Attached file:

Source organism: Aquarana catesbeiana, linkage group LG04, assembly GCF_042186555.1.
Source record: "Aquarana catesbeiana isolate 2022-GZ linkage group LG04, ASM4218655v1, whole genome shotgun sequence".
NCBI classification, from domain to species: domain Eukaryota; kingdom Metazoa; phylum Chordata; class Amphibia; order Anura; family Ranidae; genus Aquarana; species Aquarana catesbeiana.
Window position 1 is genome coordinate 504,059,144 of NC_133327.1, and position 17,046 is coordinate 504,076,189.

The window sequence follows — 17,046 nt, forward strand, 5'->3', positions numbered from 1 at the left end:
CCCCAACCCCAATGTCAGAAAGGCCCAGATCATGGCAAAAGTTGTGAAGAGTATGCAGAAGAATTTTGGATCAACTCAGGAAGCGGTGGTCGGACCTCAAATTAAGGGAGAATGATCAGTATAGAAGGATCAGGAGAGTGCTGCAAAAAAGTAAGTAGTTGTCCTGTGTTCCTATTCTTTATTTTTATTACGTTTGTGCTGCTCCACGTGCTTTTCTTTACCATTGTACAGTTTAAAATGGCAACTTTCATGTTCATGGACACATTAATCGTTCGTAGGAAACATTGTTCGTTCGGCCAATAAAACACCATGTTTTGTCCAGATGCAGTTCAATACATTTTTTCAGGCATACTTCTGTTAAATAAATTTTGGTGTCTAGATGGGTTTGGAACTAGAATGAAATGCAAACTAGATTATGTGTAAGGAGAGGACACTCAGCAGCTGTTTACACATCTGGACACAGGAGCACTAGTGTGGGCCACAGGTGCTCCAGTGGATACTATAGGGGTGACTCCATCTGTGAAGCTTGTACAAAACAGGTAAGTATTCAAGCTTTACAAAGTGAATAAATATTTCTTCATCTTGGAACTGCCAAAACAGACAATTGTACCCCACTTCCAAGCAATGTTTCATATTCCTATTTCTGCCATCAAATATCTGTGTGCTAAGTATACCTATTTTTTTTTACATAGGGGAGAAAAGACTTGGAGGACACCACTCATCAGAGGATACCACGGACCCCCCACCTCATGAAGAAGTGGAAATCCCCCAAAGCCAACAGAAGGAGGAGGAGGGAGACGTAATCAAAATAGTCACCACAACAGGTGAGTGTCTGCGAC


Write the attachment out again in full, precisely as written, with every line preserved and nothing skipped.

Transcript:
Source organism: Aquarana catesbeiana, linkage group LG04, assembly GCF_042186555.1.
Source record: "Aquarana catesbeiana isolate 2022-GZ linkage group LG04, ASM4218655v1, whole genome shotgun sequence".
NCBI classification, from domain to species: domain Eukaryota; kingdom Metazoa; phylum Chordata; class Amphibia; order Anura; family Ranidae; genus Aquarana; species Aquarana catesbeiana.
Window position 1 is genome coordinate 504,059,144 of NC_133327.1, and position 17,046 is coordinate 504,076,189.

The window sequence follows — 17,046 nt, forward strand, 5'->3', positions numbered from 1 at the left end:
CCCCAACCCCAATGTCAGAAAGGCCCAGATCATGGCAAAAGTTGTGAAGAGTATGCAGAAGAATTTTGGATCAACTCAGGAAGCGGTGGTCGGACCTCAAATTAAGGGAGAATGATCAGTATAGAAGGATCAGGAGAGTGCTGCAAAAAAGTAAGTAGTTGTCCTGTGTTCCTATTCTTTATTTTTATTACGTTTGTGCTGCTCCACGTGCTTTTCTTTACCATTGTACAGTTTAAAATGGCAACTTTCATGTTCATGGACACATTAATCGTTCGTAGGAAACATTGTTCGTTCGGCCAATAAAACACCATGTTTTGTCCAGATGCAGTTCAATACATTTTTTCAGGCATACTTCTGTTAAATAAATTTTGGTGTCTAGATGGGTTTGGAACTAGAATGAAATGCAAACTAGATTATGTGTAAGGAGAGGACACTCAGCAGCTGTTTACACATCTGGACACAGGAGCACTAGTGTGGGCCACAGGTGCTCCAGTGGATACTATAGGGGTGACTCCATCTGTGAAGCTTGTACAAAACAGGTAAGTATTCAAGCTTTACAAAGTGAATAAATATTTCTTCATCTTGGAACTGCCAAAACAGACAATTGTACCCCACTTCCAAGCAATGTTTCATATTCCTATTTCTGCCATCAAATATCTGTGTGCTAAGTATACCTATTTTTTTTTACATAGGGGAGAAAAGACTTGGAGGACACCACTCATCAGAGGATACCACGGACCCCCCACCTCATGAAGAAGTGGAAATCCCCCAAAGCCAACAGAAGGAGGAGGAGGGAGACGTAATCAAAATAGTCACCACAACAGGTGAGTGTCTGCGAC